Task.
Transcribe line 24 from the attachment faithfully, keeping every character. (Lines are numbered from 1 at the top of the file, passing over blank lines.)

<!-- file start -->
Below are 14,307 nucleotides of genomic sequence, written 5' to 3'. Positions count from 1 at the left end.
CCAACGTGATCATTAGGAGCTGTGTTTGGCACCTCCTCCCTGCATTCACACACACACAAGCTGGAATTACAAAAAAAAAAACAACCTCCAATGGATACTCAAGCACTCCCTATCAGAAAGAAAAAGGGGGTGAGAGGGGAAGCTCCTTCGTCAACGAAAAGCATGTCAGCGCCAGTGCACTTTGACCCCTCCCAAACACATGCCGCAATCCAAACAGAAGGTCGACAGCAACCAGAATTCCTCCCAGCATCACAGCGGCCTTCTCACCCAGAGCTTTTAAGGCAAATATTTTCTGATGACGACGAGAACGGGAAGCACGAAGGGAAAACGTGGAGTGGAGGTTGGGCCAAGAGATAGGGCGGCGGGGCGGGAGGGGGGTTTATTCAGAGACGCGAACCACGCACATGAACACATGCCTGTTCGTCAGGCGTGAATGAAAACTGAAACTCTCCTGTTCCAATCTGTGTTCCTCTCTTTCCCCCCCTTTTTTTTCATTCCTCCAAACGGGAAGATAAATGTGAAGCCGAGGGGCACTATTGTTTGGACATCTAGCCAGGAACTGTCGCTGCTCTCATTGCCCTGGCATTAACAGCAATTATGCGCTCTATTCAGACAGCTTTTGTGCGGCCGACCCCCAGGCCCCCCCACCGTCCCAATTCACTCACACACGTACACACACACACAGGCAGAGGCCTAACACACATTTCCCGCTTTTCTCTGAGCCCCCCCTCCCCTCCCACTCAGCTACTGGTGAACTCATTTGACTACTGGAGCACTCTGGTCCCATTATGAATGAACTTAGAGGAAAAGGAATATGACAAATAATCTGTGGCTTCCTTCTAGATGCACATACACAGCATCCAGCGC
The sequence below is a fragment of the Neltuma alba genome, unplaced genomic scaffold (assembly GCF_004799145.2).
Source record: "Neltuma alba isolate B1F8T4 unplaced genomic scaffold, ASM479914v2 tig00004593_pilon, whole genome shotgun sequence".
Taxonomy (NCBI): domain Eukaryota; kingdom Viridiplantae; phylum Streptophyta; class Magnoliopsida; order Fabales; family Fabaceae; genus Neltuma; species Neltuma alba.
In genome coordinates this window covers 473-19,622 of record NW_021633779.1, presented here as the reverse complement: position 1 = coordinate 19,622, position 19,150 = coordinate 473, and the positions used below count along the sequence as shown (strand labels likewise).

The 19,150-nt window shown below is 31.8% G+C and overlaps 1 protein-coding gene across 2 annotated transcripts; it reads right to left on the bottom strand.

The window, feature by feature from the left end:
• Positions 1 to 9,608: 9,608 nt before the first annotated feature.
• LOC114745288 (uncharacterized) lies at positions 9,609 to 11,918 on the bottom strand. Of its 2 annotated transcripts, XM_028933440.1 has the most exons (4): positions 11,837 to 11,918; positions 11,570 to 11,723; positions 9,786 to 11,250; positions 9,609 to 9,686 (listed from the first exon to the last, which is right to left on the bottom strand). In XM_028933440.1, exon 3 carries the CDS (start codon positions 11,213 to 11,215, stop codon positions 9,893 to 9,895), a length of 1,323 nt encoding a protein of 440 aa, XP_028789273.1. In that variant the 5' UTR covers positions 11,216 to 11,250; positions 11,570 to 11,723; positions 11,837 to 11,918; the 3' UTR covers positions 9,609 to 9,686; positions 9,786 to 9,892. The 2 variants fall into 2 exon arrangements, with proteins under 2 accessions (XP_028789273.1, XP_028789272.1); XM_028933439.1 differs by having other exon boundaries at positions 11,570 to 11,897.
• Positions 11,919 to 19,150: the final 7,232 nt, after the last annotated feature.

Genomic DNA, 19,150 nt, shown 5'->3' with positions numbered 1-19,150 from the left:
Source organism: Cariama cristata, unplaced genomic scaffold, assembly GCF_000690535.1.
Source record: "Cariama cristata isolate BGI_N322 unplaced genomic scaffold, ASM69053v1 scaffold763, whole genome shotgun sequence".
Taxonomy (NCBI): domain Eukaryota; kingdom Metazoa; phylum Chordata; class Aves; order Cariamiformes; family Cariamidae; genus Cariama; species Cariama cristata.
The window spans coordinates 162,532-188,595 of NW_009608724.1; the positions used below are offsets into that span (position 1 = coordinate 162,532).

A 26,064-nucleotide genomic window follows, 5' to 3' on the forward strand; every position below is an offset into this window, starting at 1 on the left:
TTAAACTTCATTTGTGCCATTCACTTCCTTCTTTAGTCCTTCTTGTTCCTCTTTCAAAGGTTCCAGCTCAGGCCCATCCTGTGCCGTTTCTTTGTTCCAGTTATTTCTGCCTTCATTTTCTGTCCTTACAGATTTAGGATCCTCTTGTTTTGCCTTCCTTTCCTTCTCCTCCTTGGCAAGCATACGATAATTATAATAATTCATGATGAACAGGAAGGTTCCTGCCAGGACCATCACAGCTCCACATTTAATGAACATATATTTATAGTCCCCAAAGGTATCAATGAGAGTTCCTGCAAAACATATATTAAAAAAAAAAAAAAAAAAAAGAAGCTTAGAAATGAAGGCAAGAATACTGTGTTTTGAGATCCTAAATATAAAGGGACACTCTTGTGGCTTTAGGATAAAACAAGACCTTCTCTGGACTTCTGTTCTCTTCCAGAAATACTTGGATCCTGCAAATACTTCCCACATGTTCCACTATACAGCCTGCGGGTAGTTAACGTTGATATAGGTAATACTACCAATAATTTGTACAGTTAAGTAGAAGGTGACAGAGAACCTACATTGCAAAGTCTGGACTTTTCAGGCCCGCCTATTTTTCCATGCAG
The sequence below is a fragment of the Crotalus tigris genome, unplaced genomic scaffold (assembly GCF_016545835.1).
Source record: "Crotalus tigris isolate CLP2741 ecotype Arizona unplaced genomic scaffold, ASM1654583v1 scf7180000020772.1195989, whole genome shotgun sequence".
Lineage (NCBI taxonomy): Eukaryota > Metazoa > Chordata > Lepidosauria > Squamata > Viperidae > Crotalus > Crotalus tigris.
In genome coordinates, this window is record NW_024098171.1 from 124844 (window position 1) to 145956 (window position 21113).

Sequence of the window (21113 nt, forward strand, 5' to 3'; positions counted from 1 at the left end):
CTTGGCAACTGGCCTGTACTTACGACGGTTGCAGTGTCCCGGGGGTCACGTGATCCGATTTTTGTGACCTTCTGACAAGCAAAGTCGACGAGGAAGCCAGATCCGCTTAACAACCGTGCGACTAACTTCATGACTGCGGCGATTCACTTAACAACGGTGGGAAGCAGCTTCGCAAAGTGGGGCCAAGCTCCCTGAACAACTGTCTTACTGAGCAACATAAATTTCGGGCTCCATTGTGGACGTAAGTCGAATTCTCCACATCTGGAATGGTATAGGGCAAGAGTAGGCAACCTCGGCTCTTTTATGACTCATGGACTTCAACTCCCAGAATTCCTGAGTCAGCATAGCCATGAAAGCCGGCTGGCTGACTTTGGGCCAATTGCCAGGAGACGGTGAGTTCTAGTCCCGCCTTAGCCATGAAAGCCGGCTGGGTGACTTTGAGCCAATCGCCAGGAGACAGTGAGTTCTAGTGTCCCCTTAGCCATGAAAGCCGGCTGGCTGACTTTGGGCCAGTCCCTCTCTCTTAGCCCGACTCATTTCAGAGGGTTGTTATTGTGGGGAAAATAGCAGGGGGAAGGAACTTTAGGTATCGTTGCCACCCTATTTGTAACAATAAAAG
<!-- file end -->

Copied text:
CTTGGCAACTGGCCTGTACTTACGACGGTTGCAGTGTCCCGGGGGTCACGTGATCCGATTTTTGTGACCTTCTGACAAGCAAAGTCGACGAGGAAGCCAGATCCGCTTAACAACCGTGCGACTAACTTCATGACTGCGGCGATTCACTTAACAACGGTGGGAAGCAGCTTCGCAAAGTGGGGCCAAGCTCCCTGAACAACTGTCTTACTGAGCAACATAAATTTCGGGCTCCATTGTGGACGTAAGTCGAATTCTCCACATCTGGAATGGTATAGGGCAAGAGTAGGCAACCTCGGCTCTTTTATGACTCATGGACTTCAACTCCCAGAATTCCTGAGTCAGCATAGCCATGAAAGCCGGCTGGCTGACTTTGGGCCAATTGCCAGGAGACGGTGAGTTCTAGTCCCGCCTTAGCCATGAAAGCCGGCTGGGTGACTTTGAGCCAATCGCCAGGAGACAGTGAGTTCTAGTGTCCCCTTAGCCATGAAAGCCGGCTGGCTGACTTTGGGCCAGTCCCTCTCTCTTAGCCCGACTCATTTCAGAGGGTTGTTATTGTGGGGAAAATAGCAGGGGGAAGGAACTTTAGGTATCGTTGCCACCCTATTTGTAACAATAAAAG